Table 1: Coefficients of Production for The Technology
InputProcess
IIIIII
Labor1 Person-Yr.1 Person-Yrs(e/16) Person-Yr.
Corn1 Bushel1 Bushel1 Bushel
Silk1 Sq. Meter1 Sq. Meter1 Sq. Meter
Output
Corn3 Bushels5 Bushels0 Bushel
Silk3 Sq. Meters0 Sq. Meter5 Sq. Meters

Table 2: Techniques of Production
TechniqueProceses
Alpha(I), (II)
Beta(I), (III)
Gamma(II), (III)
Delta(I)
Epsilon(II)
Zeta(III)

The requirements for use are such that equal quantities of corn and silk are required. The numeraire consists of a commodity basket of one bushel corn and one square meter of silk.

3.0 Quantity Flows

Which techniques can satisfy the requirements for use? Suppose, contrary to the specification, that requirements for use specified that more bushels of corn be supplied than square meters of silk. The Alpha technique technique could satisfy these requirements for use, with Process I and Process II both being operated at a positive level of operations. As the requirements for corn declined, the relative level of operation of Process II would decline. The Alpha technique satisfies the given requirements for use with Process II operated at a level of zero. This is a corner case in which Process II still contributes an equation to the price system.

By a symmetric argument, the Beta technique can also satisfy the requirements for use. Process III is operated at a level of zero in the Beta techniquye.

The Gamma technique can satisfy any composition of the requirements of use, as in the theory of single production. So it can satisfy the requirements for use in this case, too.

The Delta technique can satisfy any requirements for use, as well. However, when the requirements for use specify an unequal number of bushels corn and square meters of silk, one commodity is in excess supply and its price of production is zero.

Neither the Epsilon nor the Zeta technique can satisfy the requirements for use when the net output must contain a positive quantity of both commodities.

4.0 Prices of Production

But being feasible, in the sense that a technique can satisfy the requirements for use, is not sufficient for a technique to be cost-minimizing. Prices of production must be considered, as in models of the production of commodities with single production. Prices of production vary with distribution and the technique. Figure 1, at the top of this post, graphs the price of corn for the three techniques which contribute two equations, in addition to the equation specifying the numeraire, to determine the four price variables (price of corn, price of silk, the wage, and the rate of profits).

4.1 The Alpha Technique

Suppose the Alpha technique is in operation. The wage can range from zero to two numeraire units per person-year. Figure 2 shows that the Alpha technique is not cost-minimizing at low rates of profits, but is cost-minimizing at high rates of profits. If, at low rates of profits, Process III replaces I, the Gamma technique will be adopted. If it replaces Process II, the Beta technique is adopted. But the Beta technique is not cost-minimizing at low rates of profits. (In a model of single production, it is unambiguous which process is replaced when a new process is introduced into a technique.)

Figure 2: Extra Profits with Prices for the Alpha Technique

4.2 The Beta Technique

On the contrary, suppose the Beta technique is in operation. Figure 3 shows that this technique is cost-minimizing only at high rates of profits. At low rates of profits, firms will have an incentive to operate Process II. If they replace Process III by Process II, firms will be operating the Alpha technique. The above analysis has shown that the Alpha technique would not be cost-minimizing in this range of the rate of profits. If Process I is replaced by Process II, firms would be operating the Gamma technique.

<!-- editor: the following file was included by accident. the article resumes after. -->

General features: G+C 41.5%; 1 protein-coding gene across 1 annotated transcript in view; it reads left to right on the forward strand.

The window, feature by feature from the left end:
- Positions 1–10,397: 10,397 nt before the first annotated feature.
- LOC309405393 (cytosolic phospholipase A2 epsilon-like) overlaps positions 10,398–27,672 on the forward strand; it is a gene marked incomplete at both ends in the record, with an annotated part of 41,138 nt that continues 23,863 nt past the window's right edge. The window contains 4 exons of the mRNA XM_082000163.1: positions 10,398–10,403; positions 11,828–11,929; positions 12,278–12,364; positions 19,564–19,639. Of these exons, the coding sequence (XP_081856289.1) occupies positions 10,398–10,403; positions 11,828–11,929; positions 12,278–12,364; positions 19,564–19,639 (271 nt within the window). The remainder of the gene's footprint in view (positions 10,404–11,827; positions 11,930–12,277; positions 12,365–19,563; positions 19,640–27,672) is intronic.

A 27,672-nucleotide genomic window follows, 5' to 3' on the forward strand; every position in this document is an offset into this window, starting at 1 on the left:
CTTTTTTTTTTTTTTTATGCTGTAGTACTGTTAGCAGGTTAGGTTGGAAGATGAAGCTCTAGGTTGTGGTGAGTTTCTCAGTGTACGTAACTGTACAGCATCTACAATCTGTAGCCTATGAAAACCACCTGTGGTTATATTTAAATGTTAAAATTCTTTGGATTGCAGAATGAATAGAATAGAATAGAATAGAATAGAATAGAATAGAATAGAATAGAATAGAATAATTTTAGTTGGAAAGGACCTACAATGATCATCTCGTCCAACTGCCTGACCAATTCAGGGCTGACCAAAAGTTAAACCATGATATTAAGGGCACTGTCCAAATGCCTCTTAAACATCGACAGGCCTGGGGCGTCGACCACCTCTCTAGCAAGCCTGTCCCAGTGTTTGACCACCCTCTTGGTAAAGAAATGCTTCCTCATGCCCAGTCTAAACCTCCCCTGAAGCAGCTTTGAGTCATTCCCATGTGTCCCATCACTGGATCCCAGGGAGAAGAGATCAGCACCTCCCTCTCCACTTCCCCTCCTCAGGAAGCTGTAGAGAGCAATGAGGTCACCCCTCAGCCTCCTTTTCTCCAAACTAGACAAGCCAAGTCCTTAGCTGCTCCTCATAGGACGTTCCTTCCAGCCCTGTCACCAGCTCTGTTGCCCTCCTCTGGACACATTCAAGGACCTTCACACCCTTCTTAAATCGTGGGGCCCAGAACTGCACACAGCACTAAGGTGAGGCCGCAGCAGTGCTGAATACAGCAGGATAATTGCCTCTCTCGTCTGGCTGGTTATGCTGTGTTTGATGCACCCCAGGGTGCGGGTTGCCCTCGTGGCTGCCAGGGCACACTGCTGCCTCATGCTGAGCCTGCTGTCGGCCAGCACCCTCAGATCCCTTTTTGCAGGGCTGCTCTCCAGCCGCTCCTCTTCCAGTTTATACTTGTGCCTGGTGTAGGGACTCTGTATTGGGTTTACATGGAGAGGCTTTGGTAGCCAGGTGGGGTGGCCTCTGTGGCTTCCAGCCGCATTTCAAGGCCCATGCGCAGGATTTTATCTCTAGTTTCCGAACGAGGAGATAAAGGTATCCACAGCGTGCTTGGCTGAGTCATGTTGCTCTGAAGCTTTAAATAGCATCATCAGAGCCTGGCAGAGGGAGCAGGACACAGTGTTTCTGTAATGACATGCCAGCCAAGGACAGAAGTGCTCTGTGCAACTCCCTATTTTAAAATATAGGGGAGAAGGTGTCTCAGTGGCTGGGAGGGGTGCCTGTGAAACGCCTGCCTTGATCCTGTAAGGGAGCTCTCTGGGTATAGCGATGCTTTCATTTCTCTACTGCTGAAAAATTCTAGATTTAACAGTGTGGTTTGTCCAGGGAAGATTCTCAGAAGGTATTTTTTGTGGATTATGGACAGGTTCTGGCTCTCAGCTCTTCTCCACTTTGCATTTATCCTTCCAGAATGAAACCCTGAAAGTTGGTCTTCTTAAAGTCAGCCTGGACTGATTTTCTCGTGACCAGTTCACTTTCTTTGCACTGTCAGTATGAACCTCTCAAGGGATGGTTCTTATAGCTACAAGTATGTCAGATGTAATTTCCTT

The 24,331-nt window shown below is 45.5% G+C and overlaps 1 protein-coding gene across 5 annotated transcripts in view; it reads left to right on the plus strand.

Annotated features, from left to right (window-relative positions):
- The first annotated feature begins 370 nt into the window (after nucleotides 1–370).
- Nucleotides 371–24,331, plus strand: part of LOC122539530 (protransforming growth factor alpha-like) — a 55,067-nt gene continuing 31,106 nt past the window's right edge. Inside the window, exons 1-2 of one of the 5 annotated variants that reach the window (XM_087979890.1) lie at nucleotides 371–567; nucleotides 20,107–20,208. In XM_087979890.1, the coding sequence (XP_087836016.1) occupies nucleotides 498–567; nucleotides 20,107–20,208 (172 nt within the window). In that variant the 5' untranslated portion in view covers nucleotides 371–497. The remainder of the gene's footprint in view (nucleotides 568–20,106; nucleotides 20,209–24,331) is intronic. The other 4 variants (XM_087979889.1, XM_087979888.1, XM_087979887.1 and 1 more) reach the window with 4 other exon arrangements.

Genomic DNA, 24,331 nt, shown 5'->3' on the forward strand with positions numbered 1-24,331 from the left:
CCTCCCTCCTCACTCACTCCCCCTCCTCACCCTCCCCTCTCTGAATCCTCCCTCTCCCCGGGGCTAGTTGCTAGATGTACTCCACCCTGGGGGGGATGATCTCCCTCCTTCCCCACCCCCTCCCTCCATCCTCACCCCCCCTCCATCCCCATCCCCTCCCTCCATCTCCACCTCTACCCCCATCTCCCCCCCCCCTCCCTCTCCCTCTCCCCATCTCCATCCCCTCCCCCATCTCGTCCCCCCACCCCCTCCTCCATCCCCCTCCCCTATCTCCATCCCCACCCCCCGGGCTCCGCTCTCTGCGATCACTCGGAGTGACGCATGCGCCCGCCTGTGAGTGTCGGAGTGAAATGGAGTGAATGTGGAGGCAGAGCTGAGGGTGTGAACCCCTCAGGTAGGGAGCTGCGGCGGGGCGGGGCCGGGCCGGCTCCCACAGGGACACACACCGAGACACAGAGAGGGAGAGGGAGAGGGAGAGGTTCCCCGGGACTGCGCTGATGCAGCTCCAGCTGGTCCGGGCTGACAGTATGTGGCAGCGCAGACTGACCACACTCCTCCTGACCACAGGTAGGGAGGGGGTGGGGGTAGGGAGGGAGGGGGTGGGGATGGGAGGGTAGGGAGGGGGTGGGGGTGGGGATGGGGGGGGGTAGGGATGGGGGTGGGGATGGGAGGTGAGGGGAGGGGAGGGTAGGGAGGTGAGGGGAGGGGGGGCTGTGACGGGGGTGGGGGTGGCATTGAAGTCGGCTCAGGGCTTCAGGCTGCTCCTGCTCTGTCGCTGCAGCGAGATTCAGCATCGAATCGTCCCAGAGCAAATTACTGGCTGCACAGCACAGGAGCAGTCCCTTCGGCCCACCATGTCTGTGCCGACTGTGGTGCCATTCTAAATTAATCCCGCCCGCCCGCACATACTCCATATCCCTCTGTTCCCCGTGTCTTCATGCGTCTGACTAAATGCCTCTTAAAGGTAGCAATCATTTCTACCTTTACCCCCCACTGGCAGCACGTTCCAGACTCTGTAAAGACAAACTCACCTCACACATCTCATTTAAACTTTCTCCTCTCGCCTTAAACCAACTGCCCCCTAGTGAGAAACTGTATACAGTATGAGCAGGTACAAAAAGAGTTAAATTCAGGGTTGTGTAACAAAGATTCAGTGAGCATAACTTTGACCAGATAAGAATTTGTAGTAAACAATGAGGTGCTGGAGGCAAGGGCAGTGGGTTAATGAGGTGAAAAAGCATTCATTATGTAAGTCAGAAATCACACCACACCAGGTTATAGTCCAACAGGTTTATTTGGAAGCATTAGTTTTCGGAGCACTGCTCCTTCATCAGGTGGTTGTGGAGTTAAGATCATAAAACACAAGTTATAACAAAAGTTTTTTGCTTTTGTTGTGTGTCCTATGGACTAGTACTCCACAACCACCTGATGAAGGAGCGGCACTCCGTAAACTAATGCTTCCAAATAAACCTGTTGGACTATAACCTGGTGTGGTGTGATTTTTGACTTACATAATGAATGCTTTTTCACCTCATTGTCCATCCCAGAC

Figure 3: Extra Profits with Prices for the Beta Technique

4.3 The Gamma Technique

The Gamma technique is cost-minimizing at low rates of profits. Figure 4 shows extra profits for prices for the Gamma technique. Both the Alpha and the Beta technique are cost-minimizing at high rates of profits. Extra profits can be made in operating Process I at Gamma prices for high rates of profits. Firms would find it profitable to replace either Process III or Process II, resulting in either the Alpha or the Beta technique, respectively.

Figure 4: Extra Profits with Prices for the Gamma Technique

4.4 The Delta Technique

I am going to present the Delta technique in more detail. For Process I to neither make extra profits nor to incur extra costs, the following equality must obtain.

(p1 + p2)(1 + r) + w = 3 p1 + 3 p2

The specification of the numeraire yields the following equation:

p1 + p2 = 1

For the Delta technique to be cost-minimizing, the two equations above must hold, extra profits must not be obtainable in operating Process II, and extra profits must not be obtainable in operating Process III.

Prices drop out of the equation arising out of the requirement that Process I neither obtains extra profits nor incurrs extra costs. The wage is an affine function of the rate of profits:

w = 2 - r

The above wage curve is identical with the wage curves for the Alpha and the Beta techniques.

For the Delta technique to be cost-minimizing, firms must not be able to obtain extra profits in operating Process II. This condition yields an inequality:

p1 ≤ 1 + r + w

Substituting the wage curve and re-arranging terms yields an upper bound on the price of corn:

p1 ≤ 3/5

That is, the price of corn cannot exceed the price of corn falling out of the Alpha technique. This inequality is shown by the upper bound of the shaded region in Figure 1 at the top of this post.

The condition that firms cannot obtain extra profits in operating Process III also yields an inequality: